It’s not often that Ben McLemore takes a break from basketball. After two seasons with the Sacramento Kings, Kansas University’s former one-year sensation knows he is far from a finished product in the NBA, so his offseason mostly consists of working out and developing more tools and tricks.
The 22-year-old carved out a small chunk of his schedule this week to offer a three-day youth hoops camp at Sports Pavilion Lawrence, and provided full camp tuition to five youngsters from low-income families.
“I just want to give back and work with the kids,” said McLemore, who offered the same format to youngsters in Sacramento, California, earlier in the month.
The chance to impact his college’s community brings with it, of course, a perfect setting for personal improvement, as well. The 6-foot-5 shooting guard has spent much of the past week in Lawrence, using KU’s facilities and running the floor with Bill Self’s Jayhawks.
“Every time I come back I have the opportunity to work out with them and just see their faces again, all the coaches and stuff like that,” McLemore said. “Back home, man. I love coming back and spending time with those guys.”
Though the two can no longer call themselves teammates, McLemore remains close with senior forward Jamari Traylor. The duo arrived together in the 2011 recruiting class, and both had to sit out the 2011-12 season as partial qualifiers.
“That’s my guy, man. He’s like a brother to me,” McLemore said of Traylor, adding the 6-foot-8 post player will make a big impact for KU in the 2015-16 season.
With veterans such as senior forward Perry Ellis and junior point guard Frank Mason III leading the way, McLemore predicted plenty of success ahead for Kansas.
“I like ’em. They got young talent coming in, a lot of veteran guys that’s been on the team that understand what it takes to win games and continue the streak of Big 12 championships,” the former all-conference guard said.
Sacramento’s starting 2-guard wants to keep his career trending upward, too. After starting all 82 games for the Kings in his second season, McLemore improved upon his rookie-year numbers in scoring (12.1 points per game in 2014-15), field-goal percentage (43.7 percent), three-point shooting (35.8 percent) and free-throw shooting (81.3 percent).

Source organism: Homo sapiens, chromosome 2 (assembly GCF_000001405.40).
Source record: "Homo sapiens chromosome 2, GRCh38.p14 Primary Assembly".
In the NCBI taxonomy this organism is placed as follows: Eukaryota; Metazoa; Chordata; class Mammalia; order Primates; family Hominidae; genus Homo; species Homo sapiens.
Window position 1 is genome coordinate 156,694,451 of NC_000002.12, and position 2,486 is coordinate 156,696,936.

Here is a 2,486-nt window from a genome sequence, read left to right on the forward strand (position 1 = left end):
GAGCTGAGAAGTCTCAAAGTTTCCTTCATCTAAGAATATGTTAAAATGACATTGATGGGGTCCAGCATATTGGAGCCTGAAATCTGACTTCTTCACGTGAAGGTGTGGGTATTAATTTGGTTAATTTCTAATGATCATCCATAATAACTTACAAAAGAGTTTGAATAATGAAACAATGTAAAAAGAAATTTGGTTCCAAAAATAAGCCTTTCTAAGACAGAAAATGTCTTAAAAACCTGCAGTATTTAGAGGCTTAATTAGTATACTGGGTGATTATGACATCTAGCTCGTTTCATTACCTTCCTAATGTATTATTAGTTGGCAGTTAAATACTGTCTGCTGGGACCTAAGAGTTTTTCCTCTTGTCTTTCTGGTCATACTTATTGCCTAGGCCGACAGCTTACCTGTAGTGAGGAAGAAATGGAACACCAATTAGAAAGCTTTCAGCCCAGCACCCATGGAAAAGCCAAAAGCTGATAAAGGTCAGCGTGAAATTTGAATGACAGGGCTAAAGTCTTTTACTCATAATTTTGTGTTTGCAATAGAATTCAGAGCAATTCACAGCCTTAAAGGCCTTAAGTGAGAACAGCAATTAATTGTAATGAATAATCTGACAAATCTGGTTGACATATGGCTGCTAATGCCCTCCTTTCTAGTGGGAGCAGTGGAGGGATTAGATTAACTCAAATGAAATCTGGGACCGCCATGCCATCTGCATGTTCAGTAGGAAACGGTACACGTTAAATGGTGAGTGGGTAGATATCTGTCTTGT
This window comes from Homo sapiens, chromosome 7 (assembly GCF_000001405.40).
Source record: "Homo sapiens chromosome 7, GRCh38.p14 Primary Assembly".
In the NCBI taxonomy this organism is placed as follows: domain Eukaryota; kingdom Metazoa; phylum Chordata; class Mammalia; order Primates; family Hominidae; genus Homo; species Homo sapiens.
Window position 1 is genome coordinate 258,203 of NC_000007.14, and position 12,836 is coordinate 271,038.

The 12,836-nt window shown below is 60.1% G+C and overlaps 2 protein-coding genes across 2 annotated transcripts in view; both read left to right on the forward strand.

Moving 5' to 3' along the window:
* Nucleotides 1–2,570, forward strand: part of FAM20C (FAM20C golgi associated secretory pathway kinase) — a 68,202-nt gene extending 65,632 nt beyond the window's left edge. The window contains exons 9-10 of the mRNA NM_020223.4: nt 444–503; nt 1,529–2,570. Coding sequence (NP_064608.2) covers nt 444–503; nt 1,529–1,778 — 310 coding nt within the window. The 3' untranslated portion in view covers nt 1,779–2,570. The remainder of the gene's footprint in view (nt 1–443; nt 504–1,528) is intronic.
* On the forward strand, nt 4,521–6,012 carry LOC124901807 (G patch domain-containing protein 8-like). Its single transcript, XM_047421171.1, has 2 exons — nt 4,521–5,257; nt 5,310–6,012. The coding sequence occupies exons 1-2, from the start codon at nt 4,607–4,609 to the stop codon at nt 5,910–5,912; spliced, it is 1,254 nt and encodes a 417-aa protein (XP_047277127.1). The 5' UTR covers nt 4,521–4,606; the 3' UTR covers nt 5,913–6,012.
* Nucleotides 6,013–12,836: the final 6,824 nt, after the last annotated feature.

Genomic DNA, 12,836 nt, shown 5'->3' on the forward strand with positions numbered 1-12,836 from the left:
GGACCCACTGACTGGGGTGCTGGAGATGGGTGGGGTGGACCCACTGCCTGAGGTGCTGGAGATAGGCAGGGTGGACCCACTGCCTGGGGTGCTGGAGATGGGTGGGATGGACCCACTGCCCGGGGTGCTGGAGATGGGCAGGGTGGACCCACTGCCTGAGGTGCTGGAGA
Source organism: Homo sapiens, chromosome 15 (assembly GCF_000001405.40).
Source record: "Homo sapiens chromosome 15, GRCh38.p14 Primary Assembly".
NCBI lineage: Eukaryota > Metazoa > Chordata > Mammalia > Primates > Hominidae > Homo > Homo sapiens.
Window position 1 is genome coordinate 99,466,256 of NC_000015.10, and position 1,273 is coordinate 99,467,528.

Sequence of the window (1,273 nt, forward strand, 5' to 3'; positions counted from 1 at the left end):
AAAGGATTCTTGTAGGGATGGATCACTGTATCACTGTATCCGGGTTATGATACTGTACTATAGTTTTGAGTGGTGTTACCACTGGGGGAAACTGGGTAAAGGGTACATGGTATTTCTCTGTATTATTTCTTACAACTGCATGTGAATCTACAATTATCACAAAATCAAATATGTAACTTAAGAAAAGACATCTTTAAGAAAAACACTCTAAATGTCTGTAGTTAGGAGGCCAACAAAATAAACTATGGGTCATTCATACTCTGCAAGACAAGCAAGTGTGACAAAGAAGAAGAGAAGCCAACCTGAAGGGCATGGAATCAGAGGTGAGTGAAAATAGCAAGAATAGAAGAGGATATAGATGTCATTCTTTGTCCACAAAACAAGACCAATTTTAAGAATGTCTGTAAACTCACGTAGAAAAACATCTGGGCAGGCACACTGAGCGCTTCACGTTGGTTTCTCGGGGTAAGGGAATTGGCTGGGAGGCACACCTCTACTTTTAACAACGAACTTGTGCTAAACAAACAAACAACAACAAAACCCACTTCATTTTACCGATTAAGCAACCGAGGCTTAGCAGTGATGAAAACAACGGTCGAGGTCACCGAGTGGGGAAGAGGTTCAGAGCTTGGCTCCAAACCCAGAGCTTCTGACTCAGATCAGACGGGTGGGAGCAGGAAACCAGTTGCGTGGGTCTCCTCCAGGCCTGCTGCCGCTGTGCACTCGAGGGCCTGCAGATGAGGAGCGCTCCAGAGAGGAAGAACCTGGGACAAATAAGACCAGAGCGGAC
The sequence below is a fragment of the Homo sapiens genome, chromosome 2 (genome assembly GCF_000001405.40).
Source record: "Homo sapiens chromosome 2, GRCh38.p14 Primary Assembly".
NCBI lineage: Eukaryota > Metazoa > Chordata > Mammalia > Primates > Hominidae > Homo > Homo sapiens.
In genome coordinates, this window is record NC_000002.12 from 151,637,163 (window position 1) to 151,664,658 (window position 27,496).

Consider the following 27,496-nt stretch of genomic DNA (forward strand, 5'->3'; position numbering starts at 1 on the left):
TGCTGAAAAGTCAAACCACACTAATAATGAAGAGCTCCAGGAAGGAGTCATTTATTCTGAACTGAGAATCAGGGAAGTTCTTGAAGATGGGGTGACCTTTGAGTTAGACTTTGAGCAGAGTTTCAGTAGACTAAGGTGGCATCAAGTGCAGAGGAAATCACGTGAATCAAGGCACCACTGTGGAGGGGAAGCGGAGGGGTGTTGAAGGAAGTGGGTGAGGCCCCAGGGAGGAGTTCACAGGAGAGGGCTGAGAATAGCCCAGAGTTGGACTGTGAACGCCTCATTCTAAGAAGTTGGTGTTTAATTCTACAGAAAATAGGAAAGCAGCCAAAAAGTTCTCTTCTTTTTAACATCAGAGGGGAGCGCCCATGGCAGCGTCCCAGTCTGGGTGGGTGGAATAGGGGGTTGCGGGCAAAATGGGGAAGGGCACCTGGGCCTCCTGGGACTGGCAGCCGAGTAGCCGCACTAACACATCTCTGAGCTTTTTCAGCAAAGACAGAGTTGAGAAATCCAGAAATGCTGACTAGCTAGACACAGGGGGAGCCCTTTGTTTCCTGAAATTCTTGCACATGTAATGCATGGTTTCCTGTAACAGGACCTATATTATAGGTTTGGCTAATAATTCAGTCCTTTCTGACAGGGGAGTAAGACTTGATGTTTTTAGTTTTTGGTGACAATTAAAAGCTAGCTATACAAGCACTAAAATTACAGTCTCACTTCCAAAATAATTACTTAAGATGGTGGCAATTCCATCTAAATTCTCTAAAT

“I feel like I was a little bit more consistent this year, focused a lot and also just wanted to go out there and just compete. I just played my hardest on both ends of the floor, offensively and defensively, and then my confidence was on a different level this year,” McLemore said. “I want to continue to do that next season, just come in with a different mindset, different skills, so everybody can know, ‘Ben worked on his game this summer.’”
Playing in the Western Conference inspires adaptation. McLemore said he often has to check the opposition’s top perimeter player on defense.
“There’s tons of talent, but I think the toughest matchup I’ve had is probably James Harden,” McLemore said of Houston’s MVP runner-up. “He’s a great superstar, and so tough to guard, because he can do everything out there on the floor.”
In three games versus Sacramento this past season, Harden scored 26 (Nov. 26), 44 (Dec. 11) and 51 (April 1). When an opponent has that kind of success, McLemore said he has to find a way to keep fighting. That’s part of what makes all the summer work — in the gym or watching video — so exciting for him.
“I know I can be a great superstar in this league,” McLemore said, “so I’ve gotta continue to keep that mindset and keep doing what I gotta do.”
The Kings need their young shooting guard to make that type of quantum leap, too. Sacramento finished 13th (29-53) in the West, behind Denver, Utah, Phoenix and Oklahoma City, all of which also missed the playoffs.
“We’ve got a young, talented team,” McLemore said of a core that currently includes 24-year-old center DeMarcus Cousins and small forward Rudy Gay, 28, “but at the same time we’ve gotta go against teams that have been through the playoffs, know the way to win and how to get to that spot.”
The conference offers so many unique challenges night after night, breaking into the top eight spots requires toiling in the offseason, too. McLemore aspires to begin making a noticeable impact from the moment he arrives at preseason training camp in the fall.
So as the draft looms tonight — the Kings own the No. 7 overall pick — and trade rumors involving franchise player Cousins swirl, McLemore focuses on himself, not knowing for certain what exactly the roster will look like by the time next season starts.
“It’s crazy in the offseason, you don’t know what’s gonna happen,” McLemore said. “Let the front office handle all of that stuff.”